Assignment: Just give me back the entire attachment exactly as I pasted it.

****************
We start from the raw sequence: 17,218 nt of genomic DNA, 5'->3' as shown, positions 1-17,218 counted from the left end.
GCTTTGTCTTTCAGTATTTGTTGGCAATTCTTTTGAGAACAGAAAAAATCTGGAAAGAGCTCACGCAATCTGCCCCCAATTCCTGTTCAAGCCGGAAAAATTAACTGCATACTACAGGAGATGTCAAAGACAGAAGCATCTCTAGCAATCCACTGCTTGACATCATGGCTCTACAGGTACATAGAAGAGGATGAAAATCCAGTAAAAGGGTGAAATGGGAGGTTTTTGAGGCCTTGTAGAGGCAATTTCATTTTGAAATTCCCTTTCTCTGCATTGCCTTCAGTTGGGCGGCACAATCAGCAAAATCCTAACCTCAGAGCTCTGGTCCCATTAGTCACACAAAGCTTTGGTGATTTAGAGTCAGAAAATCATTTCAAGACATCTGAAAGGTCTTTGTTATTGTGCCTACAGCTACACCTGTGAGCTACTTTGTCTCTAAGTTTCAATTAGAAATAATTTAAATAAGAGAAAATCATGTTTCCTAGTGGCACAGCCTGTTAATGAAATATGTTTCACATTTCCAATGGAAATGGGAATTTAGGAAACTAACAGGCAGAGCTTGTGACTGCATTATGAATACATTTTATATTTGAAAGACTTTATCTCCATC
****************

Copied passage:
We start from the raw sequence: 17,218 nt of genomic DNA, 5'->3' as shown, positions 1-17,218 counted from the left end.
GCTTTGTCTTTCAGTATTTGTTGGCAATTCTTTTGAGAACAGAAAAAATCTGGAAAGAGCTCACGCAATCTGCCCCCAATTCCTGTTCAAGCCGGAAAAATTAACTGCATACTACAGGAGATGTCAAAGACAGAAGCATCTCTAGCAATCCACTGCTTGACATCATGGCTCTACAGGTACATAGAAGAGGATGAAAATCCAGTAAAAGGGTGAAATGGGAGGTTTTTGAGGCCTTGTAGAGGCAATTTCATTTTGAAATTCCCTTTCTCTGCATTGCCTTCAGTTGGGCGGCACAATCAGCAAAATCCTAACCTCAGAGCTCTGGTCCCATTAGTCACACAAAGCTTTGGTGATTTAGAGTCAGAAAATCATTTCAAGACATCTGAAAGGTCTTTGTTATTGTGCCTACAGCTACACCTGTGAGCTACTTTGTCTCTAAGTTTCAATTAGAAATAATTTAAATAAGAGAAAATCATGTTTCCTAGTGGCACAGCCTGTTAATGAAATATGTTTCACATTTCCAATGGAAATGGGAATTTAGGAAACTAACAGGCAGAGCTTGTGACTGCATTATGAATACATTTTATATTTGAAAGACTTTATCTCCATC